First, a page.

International data transfers have long been a thorny issue, but they currently take the crown for the greatest cause of data protection headaches for privacy professionals. Birketts' Kitty Rosser takes a look at why data transfers have become so challenging and considers whether legal reform might provide a solution.

There are currently three clearly identifiable factors contributing to data transfer difficulties:

  1. Schrems II;
  2. The introduction of new standard contractual clauses; and
  3. The increasing divergence in approach for transfers subject to EU GDPR and UK GDPR.

When it comes to Schrems II, negotiations for new UK-US and EU-US data transfer mechanisms are now well in hand, albeit much uncertainty remains as to whether any resulting solutions will be sufficiently robust to withstand fresh legal challenges. However, the issue of greatest practical impact for most privacy professionals is the transfer risk assessment (TRA) requirement.

Whilst there is guidance available from the European Data Protection Board (see Recommendations 01/2020) and pending from the Information Commissioner's Office, this is proving to be of little practical assistance to the average SME. Knowing that a requirement exists to “assess whether the standard contractual clauses or binding corporate rules are effective in light of all the circumstances of the transfer” is easy. Meeting the requirement is more problematic.

Identifying relevant legislation and practice in another jurisdiction, assessing whether it is necessary and proportionate in a democratic society, and determining whether (and what) supplemental measures may be needed to enhance the protections afforded by the Article 46 transfer tool, is far from easy. One has to query how many organisations have access to the level of legal and technical expertise required to undertake an effective TRA. Without such expertise, does the TRA actually play any meaningful role in protecting personal data or is it reduced to a mere box ticking exercise?

In the absence of a practical solution to assist organisations in completing TRAs, is it possible that the solution may lie in legal reform?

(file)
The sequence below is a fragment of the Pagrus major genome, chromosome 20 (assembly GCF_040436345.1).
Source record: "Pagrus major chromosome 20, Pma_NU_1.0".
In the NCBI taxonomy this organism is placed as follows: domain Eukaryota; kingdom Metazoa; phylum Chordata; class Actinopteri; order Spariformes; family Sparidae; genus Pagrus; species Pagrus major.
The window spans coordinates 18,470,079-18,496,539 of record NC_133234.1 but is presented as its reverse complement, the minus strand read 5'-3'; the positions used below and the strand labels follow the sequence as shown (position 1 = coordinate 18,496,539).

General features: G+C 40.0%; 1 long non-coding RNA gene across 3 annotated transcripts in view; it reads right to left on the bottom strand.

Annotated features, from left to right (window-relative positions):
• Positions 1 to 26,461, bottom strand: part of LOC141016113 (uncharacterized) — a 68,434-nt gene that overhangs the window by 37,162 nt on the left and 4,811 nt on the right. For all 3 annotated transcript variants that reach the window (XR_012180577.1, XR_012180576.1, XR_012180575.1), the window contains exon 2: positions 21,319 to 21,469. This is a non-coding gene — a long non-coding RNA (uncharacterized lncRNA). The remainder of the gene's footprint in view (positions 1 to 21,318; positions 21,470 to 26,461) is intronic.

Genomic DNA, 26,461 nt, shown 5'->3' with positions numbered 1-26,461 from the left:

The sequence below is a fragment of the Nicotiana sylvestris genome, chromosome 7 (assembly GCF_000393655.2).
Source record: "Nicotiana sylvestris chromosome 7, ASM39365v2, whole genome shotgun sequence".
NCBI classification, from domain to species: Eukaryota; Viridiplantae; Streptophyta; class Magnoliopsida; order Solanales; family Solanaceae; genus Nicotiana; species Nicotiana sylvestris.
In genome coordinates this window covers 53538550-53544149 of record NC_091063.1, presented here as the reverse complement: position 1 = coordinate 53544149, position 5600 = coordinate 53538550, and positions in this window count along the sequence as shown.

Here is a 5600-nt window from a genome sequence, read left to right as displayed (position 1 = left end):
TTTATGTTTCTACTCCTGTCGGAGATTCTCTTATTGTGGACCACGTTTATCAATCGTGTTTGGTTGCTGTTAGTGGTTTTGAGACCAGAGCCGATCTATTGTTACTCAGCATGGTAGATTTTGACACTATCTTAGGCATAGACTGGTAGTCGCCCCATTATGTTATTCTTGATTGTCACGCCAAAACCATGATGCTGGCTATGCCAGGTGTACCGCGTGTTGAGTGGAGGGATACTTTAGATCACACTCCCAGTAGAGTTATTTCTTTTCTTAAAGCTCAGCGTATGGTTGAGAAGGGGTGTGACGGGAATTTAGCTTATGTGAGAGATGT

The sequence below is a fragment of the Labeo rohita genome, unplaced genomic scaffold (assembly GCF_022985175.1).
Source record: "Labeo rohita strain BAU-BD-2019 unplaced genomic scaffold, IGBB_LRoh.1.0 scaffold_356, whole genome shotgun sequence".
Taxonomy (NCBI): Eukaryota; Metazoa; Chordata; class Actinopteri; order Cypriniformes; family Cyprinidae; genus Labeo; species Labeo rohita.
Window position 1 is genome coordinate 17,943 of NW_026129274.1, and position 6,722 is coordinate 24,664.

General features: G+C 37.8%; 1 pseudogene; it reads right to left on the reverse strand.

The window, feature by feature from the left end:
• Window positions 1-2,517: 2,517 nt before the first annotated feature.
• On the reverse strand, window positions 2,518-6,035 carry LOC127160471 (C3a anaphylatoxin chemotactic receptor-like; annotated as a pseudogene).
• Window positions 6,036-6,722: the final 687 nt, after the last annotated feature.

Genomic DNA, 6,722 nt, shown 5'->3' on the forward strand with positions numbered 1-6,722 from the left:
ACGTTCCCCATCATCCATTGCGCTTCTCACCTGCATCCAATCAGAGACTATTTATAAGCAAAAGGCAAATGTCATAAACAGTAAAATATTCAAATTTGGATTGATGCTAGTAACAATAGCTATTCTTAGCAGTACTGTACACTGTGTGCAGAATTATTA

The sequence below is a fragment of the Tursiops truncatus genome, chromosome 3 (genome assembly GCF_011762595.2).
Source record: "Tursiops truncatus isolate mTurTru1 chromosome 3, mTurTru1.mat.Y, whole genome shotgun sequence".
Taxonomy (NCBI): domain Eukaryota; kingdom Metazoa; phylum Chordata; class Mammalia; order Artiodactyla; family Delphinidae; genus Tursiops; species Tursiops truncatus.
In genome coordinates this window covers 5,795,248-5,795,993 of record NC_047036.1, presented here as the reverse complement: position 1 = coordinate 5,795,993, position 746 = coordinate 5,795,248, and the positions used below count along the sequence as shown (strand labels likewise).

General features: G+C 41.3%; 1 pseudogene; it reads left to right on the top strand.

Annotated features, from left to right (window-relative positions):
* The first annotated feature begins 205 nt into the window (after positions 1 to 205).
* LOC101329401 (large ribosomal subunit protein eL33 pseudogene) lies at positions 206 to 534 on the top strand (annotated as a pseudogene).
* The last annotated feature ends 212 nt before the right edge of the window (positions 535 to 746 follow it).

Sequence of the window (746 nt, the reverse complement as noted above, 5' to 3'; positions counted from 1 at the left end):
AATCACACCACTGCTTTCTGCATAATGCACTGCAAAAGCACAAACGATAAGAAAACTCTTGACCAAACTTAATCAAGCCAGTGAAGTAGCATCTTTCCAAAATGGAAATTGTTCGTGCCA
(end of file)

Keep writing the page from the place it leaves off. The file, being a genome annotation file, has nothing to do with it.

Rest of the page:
The Retained Law (Revocation and Reform) Bill 2022 sets out a clear timetable for the revocation of retained EU legislation, but the future status of EU case law (such as Schrems II) is less clear. It is overly optimistic to assume that Schrems II will simply cease to have effect upon the arrival of a designated date.

The Data Protection and Digital Information Bill specifically seeks to minimise the impact of the Schrems II decision (at least, so said the Government when it introduced the Bill). It brings a more proportionate, risk-based approach to data transfers but, ultimately, still requires organisations to complete a pre-transfer “data protection test”. The question arises therefore as to whether this is simply a TRA under a different name. Speculation may be premature. Progress of the Bill has stalled with Culture Secretary, Michelle Donelan, indicating that it may be significantly rewritten.

Organisations are also grappling with the introduction of new standard contractual clauses (SCCs).

New EU SCC's were launched in June 2021. These became mandatory for any new data transfer arrangements entered into from 27 September 2021, but organisations which had already entered into transfer agreements using the old SCCs prior to that date have until 27 December 2022 to update existing agreements.